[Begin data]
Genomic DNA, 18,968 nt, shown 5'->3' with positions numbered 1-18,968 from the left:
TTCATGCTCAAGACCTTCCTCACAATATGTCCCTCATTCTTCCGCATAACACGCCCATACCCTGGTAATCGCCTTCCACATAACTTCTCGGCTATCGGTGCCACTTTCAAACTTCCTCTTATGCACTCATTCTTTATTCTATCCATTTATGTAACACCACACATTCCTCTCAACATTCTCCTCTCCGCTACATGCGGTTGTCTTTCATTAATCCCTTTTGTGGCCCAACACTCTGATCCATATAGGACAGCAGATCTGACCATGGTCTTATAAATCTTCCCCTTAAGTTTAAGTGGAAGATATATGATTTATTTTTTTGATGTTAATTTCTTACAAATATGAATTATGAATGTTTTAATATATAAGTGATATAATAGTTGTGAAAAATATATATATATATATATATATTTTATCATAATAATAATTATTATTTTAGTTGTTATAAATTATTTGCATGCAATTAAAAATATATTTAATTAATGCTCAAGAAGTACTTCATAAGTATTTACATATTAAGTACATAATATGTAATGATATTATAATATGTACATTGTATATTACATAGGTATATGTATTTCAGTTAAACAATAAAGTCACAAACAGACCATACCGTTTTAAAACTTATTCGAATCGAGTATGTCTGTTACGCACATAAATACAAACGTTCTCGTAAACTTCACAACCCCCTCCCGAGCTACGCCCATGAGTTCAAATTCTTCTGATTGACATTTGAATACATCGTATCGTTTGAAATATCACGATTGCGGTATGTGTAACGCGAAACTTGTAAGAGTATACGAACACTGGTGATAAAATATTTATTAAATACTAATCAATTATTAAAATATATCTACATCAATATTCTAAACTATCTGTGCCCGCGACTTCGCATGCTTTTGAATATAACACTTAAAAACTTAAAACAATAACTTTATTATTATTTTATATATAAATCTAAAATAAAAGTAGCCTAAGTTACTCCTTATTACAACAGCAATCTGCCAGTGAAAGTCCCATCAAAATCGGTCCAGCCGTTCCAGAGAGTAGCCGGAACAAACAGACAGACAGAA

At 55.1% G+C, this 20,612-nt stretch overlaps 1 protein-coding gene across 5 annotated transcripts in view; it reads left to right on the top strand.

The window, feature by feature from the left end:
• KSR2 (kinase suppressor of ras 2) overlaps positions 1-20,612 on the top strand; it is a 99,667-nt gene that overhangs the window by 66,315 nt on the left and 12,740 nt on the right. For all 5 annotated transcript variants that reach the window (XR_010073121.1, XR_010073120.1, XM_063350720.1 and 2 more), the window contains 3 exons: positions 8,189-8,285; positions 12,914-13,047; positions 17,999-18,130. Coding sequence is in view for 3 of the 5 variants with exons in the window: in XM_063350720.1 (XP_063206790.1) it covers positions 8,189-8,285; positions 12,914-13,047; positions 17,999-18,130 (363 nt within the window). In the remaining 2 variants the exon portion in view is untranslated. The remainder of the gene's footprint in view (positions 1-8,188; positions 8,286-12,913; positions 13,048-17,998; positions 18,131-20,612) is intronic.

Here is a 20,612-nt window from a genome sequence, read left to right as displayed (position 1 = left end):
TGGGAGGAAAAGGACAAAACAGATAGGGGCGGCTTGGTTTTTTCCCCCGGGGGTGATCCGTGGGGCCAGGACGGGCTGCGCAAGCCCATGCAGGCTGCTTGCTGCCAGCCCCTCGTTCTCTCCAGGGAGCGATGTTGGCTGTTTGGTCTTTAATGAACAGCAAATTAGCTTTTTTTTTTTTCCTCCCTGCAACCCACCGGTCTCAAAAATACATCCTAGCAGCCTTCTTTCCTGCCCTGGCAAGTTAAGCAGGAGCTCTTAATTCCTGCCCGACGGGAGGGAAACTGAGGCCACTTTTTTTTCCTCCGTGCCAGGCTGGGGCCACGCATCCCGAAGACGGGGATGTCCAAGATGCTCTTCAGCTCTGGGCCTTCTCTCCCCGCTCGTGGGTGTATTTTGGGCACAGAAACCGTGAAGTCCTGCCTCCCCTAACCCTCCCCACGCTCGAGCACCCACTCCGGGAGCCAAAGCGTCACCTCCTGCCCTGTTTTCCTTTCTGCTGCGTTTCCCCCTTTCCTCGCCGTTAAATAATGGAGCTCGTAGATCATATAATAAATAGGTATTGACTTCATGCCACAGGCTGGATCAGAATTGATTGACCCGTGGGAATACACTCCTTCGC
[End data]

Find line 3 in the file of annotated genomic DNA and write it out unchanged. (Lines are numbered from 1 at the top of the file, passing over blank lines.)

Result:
At 55.1% G+C, this 20,612-nt stretch overlaps 1 protein-coding gene across 5 annotated transcripts in view; it reads left to right on the top strand.